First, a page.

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Beebs

Imitation vs Natural Vanilla Extract

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This article from Epicurious came through my inbox today: Is Real Vanilla Always Better Than Imitation Vanilla?

 

Short answer - not necessarily. According to culinary historian Sarah Lohman (author Eight Flavors: The Untold Story of American Cuisine), the compounds that make up the complex vanilla flavour in natural vanilla extract can't survive high-heat cooking, such as cookies. Vanillin, which makes vanilla taste recognizably as vanilla, is sometimes all you need to get that familiar taste.  There's a mention of a vanilla-off in America's Test Kitchen where imitation & natural were tied, but I don't have a subscription so can't see the article.

 

:shock::shock::shock:

 

Well, smack me with a sugar cookie!!

 

I can't recall the last time I've used imitation vanilla for anything - it's always been drummed into me that real, natural vanilla is best. Presumably, the real stuff - paste, crush, extract, etc. - are still preferable for puddings and things, as they are cooked to a lower temperature than cookies.  And what about cakes?  I'm curious to test this out, if I can find the time to do it.

 

So, bakers & cooks of eGullet - what say you?  Has anyone done a comparison?

 

(And yes, I recognize imitation vanilla is commonly used in mass-produced foods, etc, etc; it has its place. But I'm curious about those using it at home or in their bakery/pastry shop.)

 

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What is said in your quote is, in my experience, true - high heat destroys natural vanilla. I found this out when using natural vanilla in baked goods about five years ago. When I started baking cakes and baked desserts, I used my own extraction of natural vanilla, which is really strong stuff. Clients used to query why I did not use vanilla in my baked goods, when I knew I had really "over dosed" the cake with natural vanilla. I then did a few experiments and found that once the product had cooled after baking, the vanilla flavour and aroma had disappeared. I did the same baking with vanilla essence and had no further complaints.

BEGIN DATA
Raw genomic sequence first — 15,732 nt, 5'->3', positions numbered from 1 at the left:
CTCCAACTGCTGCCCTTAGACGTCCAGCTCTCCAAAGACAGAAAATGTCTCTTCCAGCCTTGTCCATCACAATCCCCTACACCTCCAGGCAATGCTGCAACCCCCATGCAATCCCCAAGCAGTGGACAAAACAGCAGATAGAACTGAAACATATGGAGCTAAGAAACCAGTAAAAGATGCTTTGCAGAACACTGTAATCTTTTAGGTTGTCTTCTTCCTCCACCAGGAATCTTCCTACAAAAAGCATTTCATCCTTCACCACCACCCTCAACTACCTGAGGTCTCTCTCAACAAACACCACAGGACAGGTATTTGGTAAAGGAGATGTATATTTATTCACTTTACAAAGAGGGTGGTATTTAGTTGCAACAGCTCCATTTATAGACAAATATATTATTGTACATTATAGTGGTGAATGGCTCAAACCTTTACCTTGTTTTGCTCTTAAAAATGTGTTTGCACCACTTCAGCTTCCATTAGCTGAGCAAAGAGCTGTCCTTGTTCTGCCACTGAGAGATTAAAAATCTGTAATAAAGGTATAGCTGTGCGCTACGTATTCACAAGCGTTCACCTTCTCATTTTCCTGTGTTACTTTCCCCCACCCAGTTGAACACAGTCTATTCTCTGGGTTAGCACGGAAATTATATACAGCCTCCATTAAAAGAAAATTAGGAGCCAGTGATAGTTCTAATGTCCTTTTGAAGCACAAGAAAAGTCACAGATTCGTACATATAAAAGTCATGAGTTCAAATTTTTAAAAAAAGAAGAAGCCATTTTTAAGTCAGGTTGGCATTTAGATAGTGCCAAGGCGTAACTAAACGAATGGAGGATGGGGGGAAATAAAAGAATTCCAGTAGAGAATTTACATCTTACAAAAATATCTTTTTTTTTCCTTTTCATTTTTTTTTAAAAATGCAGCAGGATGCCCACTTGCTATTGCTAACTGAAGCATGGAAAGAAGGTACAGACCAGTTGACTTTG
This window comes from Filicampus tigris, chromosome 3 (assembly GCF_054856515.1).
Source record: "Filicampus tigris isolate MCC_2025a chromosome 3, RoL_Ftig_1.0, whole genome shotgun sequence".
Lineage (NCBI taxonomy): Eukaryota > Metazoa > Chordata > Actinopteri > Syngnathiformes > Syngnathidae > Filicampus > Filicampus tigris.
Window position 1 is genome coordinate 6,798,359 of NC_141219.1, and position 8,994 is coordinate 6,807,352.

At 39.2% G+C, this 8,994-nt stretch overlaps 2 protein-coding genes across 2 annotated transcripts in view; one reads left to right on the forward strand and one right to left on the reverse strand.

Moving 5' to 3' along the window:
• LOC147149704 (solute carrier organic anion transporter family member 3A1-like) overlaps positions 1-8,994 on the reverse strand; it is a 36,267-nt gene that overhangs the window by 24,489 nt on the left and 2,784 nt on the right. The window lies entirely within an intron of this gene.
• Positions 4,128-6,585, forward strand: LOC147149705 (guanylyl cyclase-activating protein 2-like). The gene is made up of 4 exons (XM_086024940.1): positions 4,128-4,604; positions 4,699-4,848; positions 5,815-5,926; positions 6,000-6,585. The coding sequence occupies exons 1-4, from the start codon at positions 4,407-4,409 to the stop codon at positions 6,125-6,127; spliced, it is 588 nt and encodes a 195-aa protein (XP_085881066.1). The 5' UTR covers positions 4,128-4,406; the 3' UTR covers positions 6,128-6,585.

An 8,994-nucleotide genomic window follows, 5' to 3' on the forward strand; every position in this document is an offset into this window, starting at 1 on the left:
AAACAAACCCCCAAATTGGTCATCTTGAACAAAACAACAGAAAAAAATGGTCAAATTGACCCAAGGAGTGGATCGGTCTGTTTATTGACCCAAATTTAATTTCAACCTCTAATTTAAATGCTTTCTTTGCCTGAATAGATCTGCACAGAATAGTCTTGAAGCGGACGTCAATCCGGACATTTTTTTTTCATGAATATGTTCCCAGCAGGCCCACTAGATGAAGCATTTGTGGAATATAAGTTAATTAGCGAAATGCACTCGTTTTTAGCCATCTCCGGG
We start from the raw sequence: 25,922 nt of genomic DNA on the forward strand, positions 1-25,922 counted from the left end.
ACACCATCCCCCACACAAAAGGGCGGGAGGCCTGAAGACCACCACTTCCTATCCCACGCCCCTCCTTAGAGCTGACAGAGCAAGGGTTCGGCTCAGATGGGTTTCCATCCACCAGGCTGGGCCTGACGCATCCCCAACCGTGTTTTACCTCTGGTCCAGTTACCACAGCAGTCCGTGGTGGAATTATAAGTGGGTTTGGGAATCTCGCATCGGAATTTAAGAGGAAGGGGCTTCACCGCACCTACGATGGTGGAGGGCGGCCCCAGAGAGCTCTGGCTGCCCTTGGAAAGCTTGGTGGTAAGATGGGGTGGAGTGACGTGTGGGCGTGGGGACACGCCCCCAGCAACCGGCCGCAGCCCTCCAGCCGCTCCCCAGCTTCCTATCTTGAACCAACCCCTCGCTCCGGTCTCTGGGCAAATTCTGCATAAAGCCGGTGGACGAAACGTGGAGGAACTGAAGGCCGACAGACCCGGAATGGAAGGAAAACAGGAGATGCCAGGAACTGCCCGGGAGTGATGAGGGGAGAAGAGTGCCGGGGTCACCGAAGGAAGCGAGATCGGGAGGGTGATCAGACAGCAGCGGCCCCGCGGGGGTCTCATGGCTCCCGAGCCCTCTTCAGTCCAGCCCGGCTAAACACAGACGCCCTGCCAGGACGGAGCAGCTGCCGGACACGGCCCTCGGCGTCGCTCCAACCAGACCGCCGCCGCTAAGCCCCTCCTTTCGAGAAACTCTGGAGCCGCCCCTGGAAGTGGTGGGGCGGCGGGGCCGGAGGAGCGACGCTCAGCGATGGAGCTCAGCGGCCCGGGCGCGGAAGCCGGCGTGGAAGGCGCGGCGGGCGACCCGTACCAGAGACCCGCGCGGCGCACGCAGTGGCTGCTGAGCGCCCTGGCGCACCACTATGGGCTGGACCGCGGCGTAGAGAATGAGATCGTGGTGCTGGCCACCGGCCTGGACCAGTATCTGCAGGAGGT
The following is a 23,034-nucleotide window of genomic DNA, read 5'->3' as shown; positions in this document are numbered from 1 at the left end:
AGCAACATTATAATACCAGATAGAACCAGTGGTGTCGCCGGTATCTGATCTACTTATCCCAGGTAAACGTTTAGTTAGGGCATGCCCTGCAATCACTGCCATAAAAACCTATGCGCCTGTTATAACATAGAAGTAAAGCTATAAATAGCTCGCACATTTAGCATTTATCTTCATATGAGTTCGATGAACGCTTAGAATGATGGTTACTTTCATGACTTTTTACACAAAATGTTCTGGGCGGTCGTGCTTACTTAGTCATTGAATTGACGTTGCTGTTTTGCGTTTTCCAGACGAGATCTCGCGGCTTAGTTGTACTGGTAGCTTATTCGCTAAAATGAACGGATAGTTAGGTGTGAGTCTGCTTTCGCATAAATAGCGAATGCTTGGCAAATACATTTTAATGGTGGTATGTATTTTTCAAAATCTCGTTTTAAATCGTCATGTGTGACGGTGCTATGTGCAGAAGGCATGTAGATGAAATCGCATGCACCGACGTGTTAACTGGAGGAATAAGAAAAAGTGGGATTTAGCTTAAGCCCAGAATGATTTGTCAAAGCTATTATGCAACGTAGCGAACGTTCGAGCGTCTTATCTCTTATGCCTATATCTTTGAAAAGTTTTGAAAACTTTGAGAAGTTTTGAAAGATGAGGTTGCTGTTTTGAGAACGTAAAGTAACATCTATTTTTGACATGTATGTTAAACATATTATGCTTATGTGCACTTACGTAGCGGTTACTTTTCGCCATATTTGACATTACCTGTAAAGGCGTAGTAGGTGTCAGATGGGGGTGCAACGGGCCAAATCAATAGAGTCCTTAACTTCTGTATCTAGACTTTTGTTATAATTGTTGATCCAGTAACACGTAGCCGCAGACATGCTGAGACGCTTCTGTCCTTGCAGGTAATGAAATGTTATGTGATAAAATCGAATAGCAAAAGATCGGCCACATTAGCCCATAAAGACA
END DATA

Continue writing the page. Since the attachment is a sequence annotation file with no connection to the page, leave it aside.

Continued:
However, when using natural vanilla in products that are only warmed or not baked at a high heat, the natural vanilla is still strong. I bake Malva puddings and the sauce is boiled for a couple of minutes before removing from the heat. Then cream (a large quantity) is added and then natural vanilla - the vanilla flavour and aroma is still strong. If I add the vanilla to the sauce before the cream, the heat kills the vanilla. If I use vanilla essence, it makes no difference when I add it - the taste and aroma remains. Same with my Melktert - if I use natural vanilla, the taste and aroma are not present after baking but not so when using vanilla essence.

 

I was once told that some nartjie peel added and infused into a product helps the taste and aroma of natural vanilla not to be destroyed. I have done this and basically feel it is an old wives tail as only the slight nartjie aroma comes through and not the natural vanilla.

 

I seldom bake cookies and only for the house when I do, and always use the essence. I go through about 1.5 litres of vanilla essence a month and only about 250ml of my natural vanilla extract over the same period, which is only used for high end products that are not subjected to high heat. My vanilla beans come from Madagascar or Tanzania and are pretty high quality. I have never tried Mexican vanilla beans or the beans from Polynesia, nor have I ever tried the powder (actually, I have never come across the powder in South Africa).

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Since I was not familiar with the term "vanilla essence," I checked Google and got this information:  "Vanilla essence...is artificial and made using chemicals to recreate the flavor of vanilla." Do you think that is what the original poster was referring to as "imitation vanilla" or is it something different? Labeling requirements in the U.S. are rather strict and (I think) require the use of the "imitation" term when appropriate.